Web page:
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Bay Area transit can be a complex, costly ‘nightmare.’ The pandemic might help fix that

Mallory Moench, SAN FRANCISCO CHRONICLE

At 3:15 every weekday morning, Richard Burnett leaves his house in Vallejo for the 45-minute walk to the downtown bus station. Two buses and a train later — all run by different agencies, with different schedules and different fares racking up — he’s at his job in San Francisco an hour before clocking in.

Eight working hours later, he turns around and does the whole thing over again. He gets home by 7:30 p.m., eats and goes straight to bed.

“If you live that far, you have to do that sacrifice to make it work,” said Burnett, a customer service representative for a tech company who endures the six-hour commute because he can’t afford both a car and rent. “There’s no time to do anything else.”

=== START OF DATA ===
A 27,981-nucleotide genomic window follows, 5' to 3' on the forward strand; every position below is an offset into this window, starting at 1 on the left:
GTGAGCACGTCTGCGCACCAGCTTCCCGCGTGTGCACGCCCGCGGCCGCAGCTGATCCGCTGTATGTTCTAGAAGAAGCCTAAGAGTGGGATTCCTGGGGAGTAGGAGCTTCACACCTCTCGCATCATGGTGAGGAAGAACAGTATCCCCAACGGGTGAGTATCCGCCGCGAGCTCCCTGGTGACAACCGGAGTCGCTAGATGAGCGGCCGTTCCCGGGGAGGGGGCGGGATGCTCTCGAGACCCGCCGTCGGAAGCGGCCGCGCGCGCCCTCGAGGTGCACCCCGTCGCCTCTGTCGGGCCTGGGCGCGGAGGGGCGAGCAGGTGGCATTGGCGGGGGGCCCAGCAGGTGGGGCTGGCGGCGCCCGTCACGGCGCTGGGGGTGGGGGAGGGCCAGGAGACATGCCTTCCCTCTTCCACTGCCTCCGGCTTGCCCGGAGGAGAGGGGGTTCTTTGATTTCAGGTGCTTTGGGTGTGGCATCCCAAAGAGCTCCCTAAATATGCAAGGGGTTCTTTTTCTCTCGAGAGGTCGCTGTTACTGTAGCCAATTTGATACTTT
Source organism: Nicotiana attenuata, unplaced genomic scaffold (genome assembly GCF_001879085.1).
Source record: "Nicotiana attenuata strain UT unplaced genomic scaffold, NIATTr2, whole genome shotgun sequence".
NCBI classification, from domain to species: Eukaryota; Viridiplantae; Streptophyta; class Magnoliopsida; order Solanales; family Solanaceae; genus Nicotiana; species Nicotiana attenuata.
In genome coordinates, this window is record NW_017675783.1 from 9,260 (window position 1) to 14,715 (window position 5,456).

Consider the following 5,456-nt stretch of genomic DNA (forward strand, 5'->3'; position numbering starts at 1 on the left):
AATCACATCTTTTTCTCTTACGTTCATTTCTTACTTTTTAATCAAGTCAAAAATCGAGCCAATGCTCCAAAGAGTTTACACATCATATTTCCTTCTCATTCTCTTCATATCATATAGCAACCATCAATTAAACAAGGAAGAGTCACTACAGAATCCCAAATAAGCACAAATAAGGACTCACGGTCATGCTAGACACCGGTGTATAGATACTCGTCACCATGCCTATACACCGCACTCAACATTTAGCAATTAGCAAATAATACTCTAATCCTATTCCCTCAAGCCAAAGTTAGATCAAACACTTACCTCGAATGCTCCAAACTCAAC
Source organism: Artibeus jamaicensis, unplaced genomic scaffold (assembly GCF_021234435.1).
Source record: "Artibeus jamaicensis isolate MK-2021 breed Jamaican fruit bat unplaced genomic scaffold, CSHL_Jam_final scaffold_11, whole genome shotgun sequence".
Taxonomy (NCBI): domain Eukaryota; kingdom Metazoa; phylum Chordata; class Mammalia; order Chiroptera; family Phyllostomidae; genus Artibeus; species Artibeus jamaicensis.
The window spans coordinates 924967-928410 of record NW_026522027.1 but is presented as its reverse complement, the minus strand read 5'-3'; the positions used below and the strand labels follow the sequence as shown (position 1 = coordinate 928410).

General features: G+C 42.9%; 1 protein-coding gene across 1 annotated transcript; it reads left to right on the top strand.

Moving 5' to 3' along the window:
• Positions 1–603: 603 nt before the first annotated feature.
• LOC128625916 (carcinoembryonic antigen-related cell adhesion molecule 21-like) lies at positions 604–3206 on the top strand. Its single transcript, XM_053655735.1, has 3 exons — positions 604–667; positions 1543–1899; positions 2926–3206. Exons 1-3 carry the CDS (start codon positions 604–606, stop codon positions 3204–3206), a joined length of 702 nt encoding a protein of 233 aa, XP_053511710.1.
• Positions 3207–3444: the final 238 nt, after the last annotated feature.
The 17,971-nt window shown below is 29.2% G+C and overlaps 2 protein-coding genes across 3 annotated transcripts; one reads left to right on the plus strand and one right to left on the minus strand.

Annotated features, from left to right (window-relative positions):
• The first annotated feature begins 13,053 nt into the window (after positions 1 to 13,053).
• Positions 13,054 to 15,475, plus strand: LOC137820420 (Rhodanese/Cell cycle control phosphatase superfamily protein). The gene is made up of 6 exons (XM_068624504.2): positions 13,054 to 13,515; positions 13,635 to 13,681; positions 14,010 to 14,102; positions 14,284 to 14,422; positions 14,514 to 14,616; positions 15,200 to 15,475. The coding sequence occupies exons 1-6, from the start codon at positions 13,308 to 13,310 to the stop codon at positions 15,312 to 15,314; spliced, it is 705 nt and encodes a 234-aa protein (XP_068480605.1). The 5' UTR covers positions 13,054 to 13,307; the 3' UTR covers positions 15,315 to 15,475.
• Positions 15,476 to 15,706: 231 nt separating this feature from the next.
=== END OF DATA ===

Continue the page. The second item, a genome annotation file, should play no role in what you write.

Burnett, who advises the Metropolitan Transportation Commission, the Bay Area’s transit coordinating agency, on policies affecting low-income and disabled riders, dreams of express buses to main job centers and fares based on zones that would make traveling cheaper. But that would require what Burnett calls the “fiefdoms” of Bay Area’s 27 transit agencies — encompassing buses, cable cars, trains and ferries that stretch across nine counties — to agree on changes.

The pandemic, which created an existential crisis for Bay Area public transportation, has reignited a long-running debate over how to make the system better and who should control it. Each of the agencies now sets its own fares and schedules. Few other U.S. metropolitan areas have such vast and disjointed transit: Los Angeles County, smaller in size but larger in population, has nearly the same number of agencies, but only one county transportation authority.
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